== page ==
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Hate checking emails after work? NY law would allow you to say ‘enough’

Maximize productivity with these tips from workplace productivity experts Track how much time you spend on tasks Set personal deadlines if there's no external deadline Try the 2-minute rule and other task management strategies Meetings? Just say no Turn on a little work music Avoid junk food Stand up at work Drink lots of fluids to keep you alert Quit insisting on perfection

New York City Councilman Rafael Espinal Jr. introduced a bill last month that would make it illegal for employers to force employees to respond to emails or instant messages after work hours.

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The "Disconnecting From Work" legislation would fine employers at companies with 10 or more employees $250 and require a $500 payment to workers for after-hours communication, including during vacation, sick or personal days.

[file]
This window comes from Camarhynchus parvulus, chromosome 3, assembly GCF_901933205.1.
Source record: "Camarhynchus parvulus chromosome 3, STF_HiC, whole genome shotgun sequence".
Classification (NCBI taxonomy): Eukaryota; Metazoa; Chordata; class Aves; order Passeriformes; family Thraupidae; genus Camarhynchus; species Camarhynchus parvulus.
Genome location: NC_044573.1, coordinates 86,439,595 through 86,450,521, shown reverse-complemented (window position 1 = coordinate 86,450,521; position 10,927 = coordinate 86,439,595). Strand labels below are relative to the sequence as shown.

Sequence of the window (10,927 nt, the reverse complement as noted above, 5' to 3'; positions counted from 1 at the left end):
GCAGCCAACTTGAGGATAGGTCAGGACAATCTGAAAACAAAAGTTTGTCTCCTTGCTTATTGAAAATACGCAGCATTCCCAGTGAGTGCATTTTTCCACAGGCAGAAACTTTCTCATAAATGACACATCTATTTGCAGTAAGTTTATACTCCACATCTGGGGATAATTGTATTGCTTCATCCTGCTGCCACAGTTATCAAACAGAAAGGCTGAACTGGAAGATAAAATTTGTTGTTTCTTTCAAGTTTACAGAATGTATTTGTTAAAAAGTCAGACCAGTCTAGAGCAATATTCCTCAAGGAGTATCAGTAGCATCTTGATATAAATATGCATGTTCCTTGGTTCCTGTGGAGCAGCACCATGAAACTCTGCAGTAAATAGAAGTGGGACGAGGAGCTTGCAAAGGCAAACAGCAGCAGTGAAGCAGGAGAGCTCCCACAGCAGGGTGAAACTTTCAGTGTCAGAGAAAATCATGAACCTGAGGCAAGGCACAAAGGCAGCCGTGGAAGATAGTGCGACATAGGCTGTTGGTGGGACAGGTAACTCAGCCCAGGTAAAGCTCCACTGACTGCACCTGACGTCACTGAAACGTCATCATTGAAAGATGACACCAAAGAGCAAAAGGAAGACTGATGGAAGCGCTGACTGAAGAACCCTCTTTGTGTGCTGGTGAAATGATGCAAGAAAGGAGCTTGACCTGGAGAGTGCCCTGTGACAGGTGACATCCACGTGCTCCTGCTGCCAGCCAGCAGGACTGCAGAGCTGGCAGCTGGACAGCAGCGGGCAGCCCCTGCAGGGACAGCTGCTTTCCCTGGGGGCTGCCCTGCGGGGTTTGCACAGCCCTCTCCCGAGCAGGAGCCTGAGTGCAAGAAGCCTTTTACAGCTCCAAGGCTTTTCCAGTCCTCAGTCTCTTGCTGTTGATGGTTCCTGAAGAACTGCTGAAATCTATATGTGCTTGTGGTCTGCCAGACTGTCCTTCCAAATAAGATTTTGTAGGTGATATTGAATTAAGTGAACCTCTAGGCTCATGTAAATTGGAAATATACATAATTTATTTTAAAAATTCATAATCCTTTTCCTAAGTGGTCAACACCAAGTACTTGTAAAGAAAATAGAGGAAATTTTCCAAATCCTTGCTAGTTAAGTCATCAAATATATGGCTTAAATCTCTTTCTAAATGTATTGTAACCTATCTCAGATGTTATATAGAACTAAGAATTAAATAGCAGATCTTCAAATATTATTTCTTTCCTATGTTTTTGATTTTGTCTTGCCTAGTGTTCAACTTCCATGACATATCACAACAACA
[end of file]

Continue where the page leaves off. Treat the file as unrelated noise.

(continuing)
Exceptions may include overtime work or employees on 24-hour call. The bill does not apply to government employees.

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"There's a lot of New Yorkers out there that don't know when their work day begins or when their work day ends, because we're all so tied to our phones," Espinal told CNN affiliate WCBS. "You can still work, you can still talk to your boss, but this just is saying that, when you feel like you've hit your boiling point and you can't do it anymore, you're able to disconnect and decompress for a while."

According to The Hill, Espinal's legislation is modeled after a 2017 French law, which gives workers the right to disconnect and requires companies with 50 or more workers to come up with a plan to handle after-hours communication.

Espinal's bill is currently in the council's Consumer Affairs and Business Licensing Committee.